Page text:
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School seeks to stop bullies
Tusarvik teacher says staff united in support for Healthy Youth Relationships program

Darrell Greer
Northern News Services
Published Wednesday, February 5, 2014

Tusarvik School in Repulse Bay is the latest Kivalliq school to join the battle against bullying.

The Healthy Youth Relationships program was delivered in Tusarvik this past week, led by Rebecca Ulrich of the Canadian Red Cross in partnership with Jenny Tierney of the Embrace Life Council.

Teacher George Thompson said staff members were orientated for the first two days, before the students were brought into the program.

He said every staff member fully supports the program, which is badly needed in Repulse.

"We now have all kinds of resources to draw upon, and we're going to concentrate a lot more on anti-violence, anti-bullying and respectful relationships in our Aulajaaqtuq 10-12 and health curriculums," said Thompson.

"They taught a lesson with every class on anti-bullying and violence while they were here.

"The student reaction to the material has been great."

The visit was also used to have an abbreviated Red Cross babysitting course delivered.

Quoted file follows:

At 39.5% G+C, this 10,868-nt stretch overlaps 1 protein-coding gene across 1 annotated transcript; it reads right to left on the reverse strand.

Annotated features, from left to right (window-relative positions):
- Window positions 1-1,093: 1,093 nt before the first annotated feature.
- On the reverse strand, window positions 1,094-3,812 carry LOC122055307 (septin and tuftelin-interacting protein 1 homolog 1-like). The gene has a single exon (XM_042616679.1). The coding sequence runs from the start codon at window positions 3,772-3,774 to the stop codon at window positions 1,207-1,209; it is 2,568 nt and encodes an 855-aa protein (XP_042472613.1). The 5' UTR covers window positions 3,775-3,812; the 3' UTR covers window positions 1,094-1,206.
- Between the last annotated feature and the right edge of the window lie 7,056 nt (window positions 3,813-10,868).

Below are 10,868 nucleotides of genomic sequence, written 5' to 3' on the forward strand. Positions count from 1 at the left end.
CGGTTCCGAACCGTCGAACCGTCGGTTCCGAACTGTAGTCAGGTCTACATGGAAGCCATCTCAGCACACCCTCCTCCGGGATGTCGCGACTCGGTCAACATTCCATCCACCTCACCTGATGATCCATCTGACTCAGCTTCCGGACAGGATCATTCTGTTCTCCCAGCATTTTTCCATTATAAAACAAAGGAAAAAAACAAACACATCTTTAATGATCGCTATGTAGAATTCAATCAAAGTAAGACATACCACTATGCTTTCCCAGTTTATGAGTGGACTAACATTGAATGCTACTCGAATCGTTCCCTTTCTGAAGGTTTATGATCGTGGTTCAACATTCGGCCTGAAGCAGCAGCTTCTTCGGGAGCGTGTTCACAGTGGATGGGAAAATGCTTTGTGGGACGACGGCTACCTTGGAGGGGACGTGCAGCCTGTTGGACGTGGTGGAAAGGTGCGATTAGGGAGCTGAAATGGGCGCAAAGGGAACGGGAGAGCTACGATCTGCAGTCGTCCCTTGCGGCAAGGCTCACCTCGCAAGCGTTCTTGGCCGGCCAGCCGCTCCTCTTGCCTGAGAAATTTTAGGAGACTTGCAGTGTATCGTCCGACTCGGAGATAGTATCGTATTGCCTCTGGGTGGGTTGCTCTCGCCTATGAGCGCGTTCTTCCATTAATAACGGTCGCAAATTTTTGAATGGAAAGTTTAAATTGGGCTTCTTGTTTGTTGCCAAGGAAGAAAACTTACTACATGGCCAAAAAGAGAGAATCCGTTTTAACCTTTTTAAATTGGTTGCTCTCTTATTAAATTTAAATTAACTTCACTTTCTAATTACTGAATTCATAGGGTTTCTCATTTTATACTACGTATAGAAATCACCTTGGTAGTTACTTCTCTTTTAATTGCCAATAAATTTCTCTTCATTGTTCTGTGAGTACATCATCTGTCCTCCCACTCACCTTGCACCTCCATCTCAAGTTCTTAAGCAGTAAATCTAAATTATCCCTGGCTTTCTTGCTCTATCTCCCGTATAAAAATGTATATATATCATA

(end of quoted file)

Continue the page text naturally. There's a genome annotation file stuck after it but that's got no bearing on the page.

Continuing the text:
Thompson said more than 20 students completed the babysitting course.

He said Ulrich and Tierney also talked to hamlet council about what their programs can do for Repulse.

"We had a mental health therapist, RCMP and social worker speak to classes at the school.

"We also made plans to hold an assembly, during which the students are given a pink T-shirt and stand in the shape of a heart while holding candles.

"We'd like to, sort of, introduce the program to the community by holding an awareness walk with banners and a police escort."

Thompson said the program is one step in reducing the problem of violence every community in Nunavut faces.

He said bullying has to be addressed quite often by staff members at Tusarvik.

"People don't know the extent of bullying and how it hurts so many students.

"There was a point in time when I hardly knew, and it was through the process of education that the light bulb came on for me.

"People don't want to intervene because it's too scary to stand up and say it's wrong.

"Hopefully, this will be a start in addressing that with the students, and we can take positive steps for the youth of our community."

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